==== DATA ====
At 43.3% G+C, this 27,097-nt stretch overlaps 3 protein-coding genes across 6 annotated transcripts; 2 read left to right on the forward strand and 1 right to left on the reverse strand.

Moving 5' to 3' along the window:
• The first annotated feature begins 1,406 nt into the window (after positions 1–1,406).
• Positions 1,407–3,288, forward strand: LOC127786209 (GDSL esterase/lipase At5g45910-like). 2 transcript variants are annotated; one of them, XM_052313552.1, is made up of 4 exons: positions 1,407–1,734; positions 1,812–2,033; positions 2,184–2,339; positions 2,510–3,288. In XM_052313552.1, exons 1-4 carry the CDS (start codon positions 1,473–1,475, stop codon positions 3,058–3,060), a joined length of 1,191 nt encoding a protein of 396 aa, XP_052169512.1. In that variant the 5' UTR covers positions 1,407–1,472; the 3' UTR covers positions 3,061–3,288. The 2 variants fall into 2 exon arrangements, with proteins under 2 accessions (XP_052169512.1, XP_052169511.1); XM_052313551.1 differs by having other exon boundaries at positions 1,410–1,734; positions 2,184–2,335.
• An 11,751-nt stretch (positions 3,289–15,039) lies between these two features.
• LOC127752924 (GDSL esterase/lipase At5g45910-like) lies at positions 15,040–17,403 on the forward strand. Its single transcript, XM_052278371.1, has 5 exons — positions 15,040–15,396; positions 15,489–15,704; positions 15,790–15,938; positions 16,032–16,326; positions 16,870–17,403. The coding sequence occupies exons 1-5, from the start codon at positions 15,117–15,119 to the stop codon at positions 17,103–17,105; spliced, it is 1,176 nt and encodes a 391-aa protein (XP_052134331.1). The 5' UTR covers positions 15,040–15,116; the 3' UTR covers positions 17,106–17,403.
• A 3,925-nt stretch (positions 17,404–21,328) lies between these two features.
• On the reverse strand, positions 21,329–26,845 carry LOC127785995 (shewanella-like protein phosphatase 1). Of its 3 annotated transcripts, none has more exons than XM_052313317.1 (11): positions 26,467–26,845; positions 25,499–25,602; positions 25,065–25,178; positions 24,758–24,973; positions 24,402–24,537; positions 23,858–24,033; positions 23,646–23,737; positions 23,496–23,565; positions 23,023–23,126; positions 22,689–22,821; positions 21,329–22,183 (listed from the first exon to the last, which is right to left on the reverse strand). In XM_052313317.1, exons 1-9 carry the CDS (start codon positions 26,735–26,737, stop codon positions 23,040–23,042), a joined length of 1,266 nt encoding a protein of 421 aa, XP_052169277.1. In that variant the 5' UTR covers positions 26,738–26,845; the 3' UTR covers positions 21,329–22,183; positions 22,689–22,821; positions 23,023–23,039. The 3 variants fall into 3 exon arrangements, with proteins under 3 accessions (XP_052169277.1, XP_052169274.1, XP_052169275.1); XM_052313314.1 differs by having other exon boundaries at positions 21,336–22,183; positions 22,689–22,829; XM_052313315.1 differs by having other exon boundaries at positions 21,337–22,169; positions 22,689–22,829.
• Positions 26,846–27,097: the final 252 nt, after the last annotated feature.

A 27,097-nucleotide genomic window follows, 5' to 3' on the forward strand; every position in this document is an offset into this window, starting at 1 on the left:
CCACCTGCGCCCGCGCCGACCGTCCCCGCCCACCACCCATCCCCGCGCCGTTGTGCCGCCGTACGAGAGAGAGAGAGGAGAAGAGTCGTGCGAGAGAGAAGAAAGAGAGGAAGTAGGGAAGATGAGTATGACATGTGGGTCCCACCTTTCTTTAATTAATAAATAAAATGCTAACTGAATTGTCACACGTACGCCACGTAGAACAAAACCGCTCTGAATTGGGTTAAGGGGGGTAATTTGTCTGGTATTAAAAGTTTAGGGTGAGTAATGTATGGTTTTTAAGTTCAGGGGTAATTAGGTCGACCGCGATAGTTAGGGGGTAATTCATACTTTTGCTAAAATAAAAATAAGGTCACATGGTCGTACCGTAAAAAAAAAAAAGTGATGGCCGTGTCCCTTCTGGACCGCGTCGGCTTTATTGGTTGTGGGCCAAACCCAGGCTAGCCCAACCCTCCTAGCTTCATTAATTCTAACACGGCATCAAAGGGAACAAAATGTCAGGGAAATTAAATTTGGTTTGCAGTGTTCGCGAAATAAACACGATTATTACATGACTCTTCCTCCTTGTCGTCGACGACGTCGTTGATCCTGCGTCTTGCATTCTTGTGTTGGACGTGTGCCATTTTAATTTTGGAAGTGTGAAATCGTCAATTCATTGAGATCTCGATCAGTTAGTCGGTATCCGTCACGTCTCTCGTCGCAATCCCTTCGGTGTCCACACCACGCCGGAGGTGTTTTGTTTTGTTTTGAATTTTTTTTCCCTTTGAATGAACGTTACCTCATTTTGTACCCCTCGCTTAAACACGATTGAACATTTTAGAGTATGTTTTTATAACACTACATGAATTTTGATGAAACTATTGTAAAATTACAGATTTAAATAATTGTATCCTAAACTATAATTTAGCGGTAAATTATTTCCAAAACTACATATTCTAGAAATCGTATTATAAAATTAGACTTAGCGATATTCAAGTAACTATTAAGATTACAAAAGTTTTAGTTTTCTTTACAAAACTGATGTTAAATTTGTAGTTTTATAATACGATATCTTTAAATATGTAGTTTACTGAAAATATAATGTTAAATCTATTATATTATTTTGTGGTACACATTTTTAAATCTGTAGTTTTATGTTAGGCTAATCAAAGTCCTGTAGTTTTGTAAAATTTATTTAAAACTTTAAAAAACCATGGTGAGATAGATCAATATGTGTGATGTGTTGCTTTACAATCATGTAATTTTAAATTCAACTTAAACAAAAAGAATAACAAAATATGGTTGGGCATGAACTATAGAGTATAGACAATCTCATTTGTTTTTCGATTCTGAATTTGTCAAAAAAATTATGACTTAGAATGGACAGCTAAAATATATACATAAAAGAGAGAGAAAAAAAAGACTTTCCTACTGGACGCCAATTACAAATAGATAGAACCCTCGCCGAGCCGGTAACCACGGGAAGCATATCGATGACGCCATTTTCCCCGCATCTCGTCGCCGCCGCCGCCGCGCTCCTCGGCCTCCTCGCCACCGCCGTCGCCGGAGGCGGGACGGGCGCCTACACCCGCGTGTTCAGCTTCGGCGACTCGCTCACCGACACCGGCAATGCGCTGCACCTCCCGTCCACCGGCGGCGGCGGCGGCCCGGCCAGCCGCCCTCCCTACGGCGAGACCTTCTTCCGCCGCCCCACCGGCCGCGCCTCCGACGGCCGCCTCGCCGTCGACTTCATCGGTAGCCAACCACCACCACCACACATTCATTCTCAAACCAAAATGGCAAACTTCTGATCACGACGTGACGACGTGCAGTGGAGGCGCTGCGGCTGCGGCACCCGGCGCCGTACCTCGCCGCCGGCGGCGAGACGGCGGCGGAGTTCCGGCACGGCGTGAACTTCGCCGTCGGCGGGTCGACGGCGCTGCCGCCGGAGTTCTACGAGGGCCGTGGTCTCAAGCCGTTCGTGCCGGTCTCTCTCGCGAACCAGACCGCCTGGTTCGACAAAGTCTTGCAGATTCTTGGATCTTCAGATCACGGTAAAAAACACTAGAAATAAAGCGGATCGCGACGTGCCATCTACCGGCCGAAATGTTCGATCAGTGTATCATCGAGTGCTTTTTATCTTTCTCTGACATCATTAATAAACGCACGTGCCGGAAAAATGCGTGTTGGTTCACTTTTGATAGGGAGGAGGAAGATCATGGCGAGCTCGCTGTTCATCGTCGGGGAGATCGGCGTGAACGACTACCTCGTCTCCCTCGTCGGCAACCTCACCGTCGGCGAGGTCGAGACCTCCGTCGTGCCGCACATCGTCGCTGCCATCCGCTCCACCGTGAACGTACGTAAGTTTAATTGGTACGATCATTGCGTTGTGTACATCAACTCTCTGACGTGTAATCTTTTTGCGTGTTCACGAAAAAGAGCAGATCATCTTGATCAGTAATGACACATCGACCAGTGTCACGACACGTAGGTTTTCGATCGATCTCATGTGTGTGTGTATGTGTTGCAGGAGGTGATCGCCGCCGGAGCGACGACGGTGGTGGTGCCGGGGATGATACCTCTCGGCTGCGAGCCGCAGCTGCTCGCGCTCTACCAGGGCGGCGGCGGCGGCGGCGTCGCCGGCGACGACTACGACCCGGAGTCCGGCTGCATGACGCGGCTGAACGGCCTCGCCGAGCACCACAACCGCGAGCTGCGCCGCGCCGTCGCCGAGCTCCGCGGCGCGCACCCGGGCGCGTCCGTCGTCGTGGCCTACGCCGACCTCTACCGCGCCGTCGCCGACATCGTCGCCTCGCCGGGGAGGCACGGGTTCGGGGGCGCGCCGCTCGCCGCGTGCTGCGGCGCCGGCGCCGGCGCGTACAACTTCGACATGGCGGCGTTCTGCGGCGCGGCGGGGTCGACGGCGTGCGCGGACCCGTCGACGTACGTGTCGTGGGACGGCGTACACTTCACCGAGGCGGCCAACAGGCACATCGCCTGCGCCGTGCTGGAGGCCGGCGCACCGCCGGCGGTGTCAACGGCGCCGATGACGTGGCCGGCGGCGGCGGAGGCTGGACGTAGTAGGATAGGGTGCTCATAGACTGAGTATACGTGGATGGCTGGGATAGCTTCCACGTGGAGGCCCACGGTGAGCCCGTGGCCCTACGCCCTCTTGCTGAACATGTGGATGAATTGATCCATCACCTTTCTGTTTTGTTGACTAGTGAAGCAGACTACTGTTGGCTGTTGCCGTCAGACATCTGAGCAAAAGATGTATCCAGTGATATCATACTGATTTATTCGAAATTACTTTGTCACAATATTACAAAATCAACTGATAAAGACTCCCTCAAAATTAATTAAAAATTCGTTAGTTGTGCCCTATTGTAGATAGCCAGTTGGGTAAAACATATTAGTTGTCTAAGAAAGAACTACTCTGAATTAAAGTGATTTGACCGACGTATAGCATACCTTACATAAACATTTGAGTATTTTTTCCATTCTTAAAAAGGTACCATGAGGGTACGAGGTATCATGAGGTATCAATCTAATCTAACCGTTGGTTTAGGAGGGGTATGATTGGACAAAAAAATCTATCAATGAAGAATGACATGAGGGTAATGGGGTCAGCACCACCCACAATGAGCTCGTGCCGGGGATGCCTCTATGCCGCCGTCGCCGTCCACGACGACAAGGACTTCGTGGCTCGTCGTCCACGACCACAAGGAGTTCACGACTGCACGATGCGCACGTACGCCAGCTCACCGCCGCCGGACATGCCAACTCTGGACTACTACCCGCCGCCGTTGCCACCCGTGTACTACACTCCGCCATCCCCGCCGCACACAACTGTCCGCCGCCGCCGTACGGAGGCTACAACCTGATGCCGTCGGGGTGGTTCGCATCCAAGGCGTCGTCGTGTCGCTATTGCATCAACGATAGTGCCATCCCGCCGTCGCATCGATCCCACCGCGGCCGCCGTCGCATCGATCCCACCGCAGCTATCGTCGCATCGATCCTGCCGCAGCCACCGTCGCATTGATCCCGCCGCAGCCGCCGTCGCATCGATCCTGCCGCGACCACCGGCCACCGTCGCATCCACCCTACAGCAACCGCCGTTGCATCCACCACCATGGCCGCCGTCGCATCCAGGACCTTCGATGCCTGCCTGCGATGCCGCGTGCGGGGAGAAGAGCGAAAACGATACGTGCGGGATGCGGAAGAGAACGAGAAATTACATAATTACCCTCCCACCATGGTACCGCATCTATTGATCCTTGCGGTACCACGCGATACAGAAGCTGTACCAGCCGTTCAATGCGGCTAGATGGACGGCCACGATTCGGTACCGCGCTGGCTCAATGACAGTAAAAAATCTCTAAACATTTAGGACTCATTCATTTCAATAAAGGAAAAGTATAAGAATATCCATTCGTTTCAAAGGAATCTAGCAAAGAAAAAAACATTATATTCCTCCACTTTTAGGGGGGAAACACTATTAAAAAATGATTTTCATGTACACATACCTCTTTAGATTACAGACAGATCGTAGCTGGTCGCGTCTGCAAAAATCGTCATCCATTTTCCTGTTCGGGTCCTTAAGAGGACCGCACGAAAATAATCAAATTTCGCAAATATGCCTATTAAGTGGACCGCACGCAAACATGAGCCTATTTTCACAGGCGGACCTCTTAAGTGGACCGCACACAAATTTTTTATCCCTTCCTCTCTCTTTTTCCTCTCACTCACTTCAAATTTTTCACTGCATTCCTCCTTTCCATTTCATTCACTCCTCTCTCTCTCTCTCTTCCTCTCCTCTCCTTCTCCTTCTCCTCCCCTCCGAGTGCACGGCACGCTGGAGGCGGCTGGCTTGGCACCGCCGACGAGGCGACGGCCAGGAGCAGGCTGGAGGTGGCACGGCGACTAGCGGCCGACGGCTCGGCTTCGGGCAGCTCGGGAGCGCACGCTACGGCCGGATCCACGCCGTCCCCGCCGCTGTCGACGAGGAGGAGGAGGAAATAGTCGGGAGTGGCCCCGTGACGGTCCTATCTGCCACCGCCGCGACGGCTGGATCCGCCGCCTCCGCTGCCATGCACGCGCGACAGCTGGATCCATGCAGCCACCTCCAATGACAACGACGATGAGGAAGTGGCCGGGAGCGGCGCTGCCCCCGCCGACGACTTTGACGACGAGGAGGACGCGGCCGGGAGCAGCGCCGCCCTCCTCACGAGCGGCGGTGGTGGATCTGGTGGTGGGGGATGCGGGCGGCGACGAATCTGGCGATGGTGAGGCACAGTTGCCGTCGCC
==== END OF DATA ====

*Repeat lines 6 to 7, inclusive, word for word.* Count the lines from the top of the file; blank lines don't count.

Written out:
• LOC127752924 (GDSL esterase/lipase At5g45910-like) lies at positions 15,040–17,403 on the forward strand. Its single transcript, XM_052278371.1, has 5 exons — positions 15,040–15,396; positions 15,489–15,704; positions 15,790–15,938; positions 16,032–16,326; positions 16,870–17,403. The coding sequence occupies exons 1-5, from the start codon at positions 15,117–15,119 to the stop codon at positions 17,103–17,105; spliced, it is 1,176 nt and encodes a 391-aa protein (XP_052134331.1). The 5' UTR covers positions 15,040–15,116; the 3' UTR covers positions 17,106–17,403.
• A 3,925-nt stretch (positions 17,404–21,328) lies between these two features.